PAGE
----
China is set for a tumultuous winter as a nationwide power crunch is eating into Chinese demand for commodities, compelling analysts to revisit their forecasts for its 2021 economic performance. Two-thirds of the nationwide total, 19 provinces have introduced power rationing over September, mandating industry participants in refining and other segments to decrease production.

The ongoing global gas shortage, having already pushed spot Asian LNG prices to some 35 per mmBtu, and simultaneously surging coal prices, have been the prime suspects behind this, although the Communist Party’s ban on electricity generators to increase bills for consumers also played a large part. Chinese authorities seem to be open to relaxing safety rules in the country’s manifold coal mines so as to alleviate the energy crunch before the official winter heating season starts 15 November, OilPrice reports. 

Power crisis signals need to fix structural flaws in power sector. Emphasis on stable energy transition without disruptions. Market-based mechanisms needed for power price to reflect energy costs. Chinese provinces have implemented power rationing and diverted electricity to critical sectors due to coal shortages and to meet energy intensity targets. China’s tight energy supply for winter and its impact on downstream industries are in focus, S&P Global Platts reports.

The ongoing power crisis in China provides key lessons for sector reforms to overhaul the electricity system, build a new grid based on renewables and decarbonization, and ensure stable energy transition amid shifting priorities, Chinese experts said at the launch event of International Energy Agency’s report on a carbon neutrality roadmap for the country’s energy sector.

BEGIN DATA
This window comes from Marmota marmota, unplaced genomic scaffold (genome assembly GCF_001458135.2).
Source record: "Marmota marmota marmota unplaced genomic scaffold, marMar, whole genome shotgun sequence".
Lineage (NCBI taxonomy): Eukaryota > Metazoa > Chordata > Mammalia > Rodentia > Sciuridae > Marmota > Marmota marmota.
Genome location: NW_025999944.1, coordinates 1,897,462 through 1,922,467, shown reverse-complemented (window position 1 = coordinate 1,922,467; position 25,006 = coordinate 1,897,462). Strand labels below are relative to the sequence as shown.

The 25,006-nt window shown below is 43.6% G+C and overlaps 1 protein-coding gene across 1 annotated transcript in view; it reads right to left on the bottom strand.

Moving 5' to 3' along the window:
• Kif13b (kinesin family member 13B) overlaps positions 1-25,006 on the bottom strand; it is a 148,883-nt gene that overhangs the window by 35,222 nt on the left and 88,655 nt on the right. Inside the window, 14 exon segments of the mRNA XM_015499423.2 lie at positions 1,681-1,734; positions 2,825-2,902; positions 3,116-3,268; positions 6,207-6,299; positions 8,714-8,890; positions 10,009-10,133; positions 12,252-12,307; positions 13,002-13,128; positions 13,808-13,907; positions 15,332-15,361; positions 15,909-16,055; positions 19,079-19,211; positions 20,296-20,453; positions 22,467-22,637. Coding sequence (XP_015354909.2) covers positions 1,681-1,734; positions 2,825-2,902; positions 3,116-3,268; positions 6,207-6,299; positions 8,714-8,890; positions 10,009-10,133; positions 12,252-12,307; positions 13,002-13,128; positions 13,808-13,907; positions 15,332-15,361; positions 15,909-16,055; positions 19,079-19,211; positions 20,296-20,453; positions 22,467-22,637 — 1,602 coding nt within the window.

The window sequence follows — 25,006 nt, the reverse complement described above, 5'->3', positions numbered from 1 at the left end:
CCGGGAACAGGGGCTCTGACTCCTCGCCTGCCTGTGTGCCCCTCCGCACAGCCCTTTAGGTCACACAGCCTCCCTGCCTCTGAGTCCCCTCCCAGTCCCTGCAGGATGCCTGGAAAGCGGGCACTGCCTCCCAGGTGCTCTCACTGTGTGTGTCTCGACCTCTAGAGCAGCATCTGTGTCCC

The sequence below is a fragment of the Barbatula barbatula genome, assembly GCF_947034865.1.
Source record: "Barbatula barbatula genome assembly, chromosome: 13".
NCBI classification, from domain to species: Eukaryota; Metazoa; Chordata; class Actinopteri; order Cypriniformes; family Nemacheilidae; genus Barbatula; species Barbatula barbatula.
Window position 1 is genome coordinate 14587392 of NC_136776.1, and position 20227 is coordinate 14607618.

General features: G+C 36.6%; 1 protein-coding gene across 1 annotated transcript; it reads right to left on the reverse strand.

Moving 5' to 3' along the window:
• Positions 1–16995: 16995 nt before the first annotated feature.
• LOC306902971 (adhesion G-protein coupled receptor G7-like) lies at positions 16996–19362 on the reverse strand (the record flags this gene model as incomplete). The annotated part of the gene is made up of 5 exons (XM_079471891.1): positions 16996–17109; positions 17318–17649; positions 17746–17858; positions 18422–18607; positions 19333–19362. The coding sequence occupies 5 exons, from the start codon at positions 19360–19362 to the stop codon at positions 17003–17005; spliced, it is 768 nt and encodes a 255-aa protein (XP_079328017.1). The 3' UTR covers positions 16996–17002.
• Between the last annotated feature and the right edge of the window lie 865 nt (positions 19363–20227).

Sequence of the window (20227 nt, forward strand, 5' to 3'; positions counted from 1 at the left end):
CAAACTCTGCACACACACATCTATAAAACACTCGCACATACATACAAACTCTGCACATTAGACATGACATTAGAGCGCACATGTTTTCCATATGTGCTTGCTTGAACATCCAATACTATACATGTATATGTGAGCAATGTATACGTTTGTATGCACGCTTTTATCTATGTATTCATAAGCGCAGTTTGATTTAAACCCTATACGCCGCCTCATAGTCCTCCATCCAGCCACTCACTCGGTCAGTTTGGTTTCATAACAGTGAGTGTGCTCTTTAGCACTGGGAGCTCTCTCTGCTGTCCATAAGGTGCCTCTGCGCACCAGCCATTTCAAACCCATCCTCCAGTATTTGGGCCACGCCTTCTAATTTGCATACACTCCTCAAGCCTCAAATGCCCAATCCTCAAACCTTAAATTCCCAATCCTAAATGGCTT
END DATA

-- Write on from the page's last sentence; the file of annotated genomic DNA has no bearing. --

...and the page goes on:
“I believe this is not only about a technical problem in terms of power system configuration with high proportions of renewables, but also about how we can actually construct a new sectoral ecosystem,” Jiang Liping, Vice President at State Grid’s Energy Research Institute, said. State Grid, China’s largest state-owned power grid that provides power supply to the majority of Chinese provinces, recently organized a seminar with experts from Denmark and Germany to discuss current issues and learn about their energy transition experiences, Jiang said.

“I think the key factor that drives transition in Germany and Denmark, is that they rely heavily on the market and see the role played by the market,” Jiang said, adding that China is still in the process of building an effective market, which hasn’t played its desired role in the energy transition yet. “Besides, there’s also an issue of coordination between the market and the policy. We need to strengthen coordination between the two,” she added.

Several Chinese provinces imposed electricity rationing to critical sectors in recent weeks to conserve fuel stocks ahead of the critical winter heating season due to high coal and gas prices limiting generation capacity, and tight energy consumption targets.

“There are a lot of complicated reasons behind the recent blackouts, but no matter what you say, blackouts shouldn’t happen in our transition…In a modern society, residents cannot bear the issue of blackouts. This is the biggest challenge in front of us,” Jiang said.

“China has already made significant efforts to reform its power market. We hope that there will be a system at the end of the day which meets the golden rule that the price can truly reflect the cost of services,” Fatih Birol, Executive Director with IEA, told S&P Global Platts.